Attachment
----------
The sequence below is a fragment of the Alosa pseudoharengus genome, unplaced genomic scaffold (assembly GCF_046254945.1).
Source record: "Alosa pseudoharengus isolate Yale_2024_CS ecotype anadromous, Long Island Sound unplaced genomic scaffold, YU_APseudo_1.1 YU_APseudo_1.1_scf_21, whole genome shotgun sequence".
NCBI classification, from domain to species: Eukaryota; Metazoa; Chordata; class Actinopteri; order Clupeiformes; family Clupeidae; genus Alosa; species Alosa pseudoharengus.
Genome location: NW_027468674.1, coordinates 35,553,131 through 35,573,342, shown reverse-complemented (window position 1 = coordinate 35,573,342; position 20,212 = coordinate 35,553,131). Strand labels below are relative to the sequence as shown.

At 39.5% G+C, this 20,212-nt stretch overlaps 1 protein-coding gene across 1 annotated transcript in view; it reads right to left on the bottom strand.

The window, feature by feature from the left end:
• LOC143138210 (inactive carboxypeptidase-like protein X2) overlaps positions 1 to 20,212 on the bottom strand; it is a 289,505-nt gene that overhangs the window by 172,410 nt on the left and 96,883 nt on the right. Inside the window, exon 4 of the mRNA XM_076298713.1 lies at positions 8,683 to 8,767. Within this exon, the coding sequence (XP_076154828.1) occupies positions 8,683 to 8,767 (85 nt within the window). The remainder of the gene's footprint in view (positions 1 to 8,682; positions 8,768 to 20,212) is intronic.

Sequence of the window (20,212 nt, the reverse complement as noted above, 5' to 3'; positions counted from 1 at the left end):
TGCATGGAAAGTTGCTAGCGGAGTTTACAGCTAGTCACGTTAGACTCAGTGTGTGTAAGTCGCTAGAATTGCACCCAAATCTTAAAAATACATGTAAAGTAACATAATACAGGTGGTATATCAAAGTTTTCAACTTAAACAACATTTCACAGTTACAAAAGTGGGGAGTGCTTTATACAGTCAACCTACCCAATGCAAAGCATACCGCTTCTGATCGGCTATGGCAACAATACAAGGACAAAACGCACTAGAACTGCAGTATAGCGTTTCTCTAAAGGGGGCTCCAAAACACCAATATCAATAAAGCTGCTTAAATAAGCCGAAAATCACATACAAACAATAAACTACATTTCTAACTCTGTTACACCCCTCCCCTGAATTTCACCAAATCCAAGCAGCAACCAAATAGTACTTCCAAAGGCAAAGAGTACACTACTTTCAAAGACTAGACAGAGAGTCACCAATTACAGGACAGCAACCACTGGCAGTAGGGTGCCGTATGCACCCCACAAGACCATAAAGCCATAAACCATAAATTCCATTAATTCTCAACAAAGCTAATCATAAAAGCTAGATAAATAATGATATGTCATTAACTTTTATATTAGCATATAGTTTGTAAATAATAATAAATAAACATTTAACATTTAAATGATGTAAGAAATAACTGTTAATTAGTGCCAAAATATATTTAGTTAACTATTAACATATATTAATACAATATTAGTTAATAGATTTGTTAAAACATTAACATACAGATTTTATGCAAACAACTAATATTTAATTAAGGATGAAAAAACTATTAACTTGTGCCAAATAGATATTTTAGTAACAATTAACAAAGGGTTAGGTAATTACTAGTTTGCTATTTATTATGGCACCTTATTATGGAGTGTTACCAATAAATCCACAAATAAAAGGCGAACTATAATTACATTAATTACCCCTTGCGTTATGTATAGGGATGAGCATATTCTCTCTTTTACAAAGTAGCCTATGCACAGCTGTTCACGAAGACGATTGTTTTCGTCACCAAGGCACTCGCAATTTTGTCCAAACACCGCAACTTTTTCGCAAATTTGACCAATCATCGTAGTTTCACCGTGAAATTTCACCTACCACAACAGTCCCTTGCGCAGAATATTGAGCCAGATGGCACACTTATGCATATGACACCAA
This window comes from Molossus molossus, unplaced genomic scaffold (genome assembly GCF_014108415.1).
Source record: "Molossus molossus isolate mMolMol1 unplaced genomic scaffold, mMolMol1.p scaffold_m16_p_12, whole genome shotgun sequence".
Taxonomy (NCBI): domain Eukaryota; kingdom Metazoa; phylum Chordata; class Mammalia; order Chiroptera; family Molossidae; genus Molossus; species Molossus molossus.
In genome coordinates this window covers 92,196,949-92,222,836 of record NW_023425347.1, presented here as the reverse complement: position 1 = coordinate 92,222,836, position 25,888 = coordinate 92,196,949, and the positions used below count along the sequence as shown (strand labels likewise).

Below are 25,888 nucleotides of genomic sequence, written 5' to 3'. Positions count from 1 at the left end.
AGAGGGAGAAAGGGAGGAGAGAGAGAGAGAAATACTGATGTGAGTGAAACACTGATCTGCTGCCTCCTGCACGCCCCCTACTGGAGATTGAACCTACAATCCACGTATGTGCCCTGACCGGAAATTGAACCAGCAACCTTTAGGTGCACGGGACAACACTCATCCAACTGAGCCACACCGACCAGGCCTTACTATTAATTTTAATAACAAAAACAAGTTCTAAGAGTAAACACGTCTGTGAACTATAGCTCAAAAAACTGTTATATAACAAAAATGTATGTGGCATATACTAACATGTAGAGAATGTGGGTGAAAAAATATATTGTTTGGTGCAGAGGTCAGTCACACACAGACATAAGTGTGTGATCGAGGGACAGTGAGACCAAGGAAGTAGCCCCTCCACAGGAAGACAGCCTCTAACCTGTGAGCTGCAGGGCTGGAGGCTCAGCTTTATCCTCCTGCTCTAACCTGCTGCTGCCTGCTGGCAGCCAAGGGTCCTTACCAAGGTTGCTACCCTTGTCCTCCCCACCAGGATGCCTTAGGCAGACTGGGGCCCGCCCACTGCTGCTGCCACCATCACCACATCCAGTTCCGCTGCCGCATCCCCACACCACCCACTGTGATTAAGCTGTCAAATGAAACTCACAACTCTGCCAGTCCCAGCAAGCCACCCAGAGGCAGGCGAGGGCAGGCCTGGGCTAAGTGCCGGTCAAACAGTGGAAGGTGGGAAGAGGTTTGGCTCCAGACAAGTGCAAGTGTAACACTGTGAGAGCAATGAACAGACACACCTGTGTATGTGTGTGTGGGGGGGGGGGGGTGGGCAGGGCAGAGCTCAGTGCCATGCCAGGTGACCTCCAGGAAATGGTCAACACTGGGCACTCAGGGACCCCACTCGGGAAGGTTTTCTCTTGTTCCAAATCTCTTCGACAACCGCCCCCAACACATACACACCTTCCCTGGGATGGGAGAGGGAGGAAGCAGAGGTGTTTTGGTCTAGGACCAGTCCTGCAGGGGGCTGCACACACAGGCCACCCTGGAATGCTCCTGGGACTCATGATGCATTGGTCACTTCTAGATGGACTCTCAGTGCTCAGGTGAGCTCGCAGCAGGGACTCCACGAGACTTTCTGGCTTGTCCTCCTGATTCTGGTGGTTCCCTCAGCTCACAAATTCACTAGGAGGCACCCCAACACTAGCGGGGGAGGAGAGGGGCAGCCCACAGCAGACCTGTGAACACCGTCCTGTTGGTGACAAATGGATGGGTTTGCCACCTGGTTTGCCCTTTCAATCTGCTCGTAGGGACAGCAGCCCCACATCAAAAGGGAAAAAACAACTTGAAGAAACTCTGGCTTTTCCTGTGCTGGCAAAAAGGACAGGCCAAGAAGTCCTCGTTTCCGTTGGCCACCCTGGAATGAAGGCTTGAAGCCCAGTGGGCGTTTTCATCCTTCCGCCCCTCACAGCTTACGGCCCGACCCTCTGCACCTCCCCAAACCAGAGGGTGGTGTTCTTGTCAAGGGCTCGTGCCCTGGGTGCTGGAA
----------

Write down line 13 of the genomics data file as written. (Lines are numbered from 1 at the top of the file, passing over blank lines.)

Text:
In genome coordinates this window covers 92,196,949-92,222,836 of record NW_023425347.1, presented here as the reverse complement: position 1 = coordinate 92,222,836, position 25,888 = coordinate 92,196,949, and the positions used below count along the sequence as shown (strand labels likewise).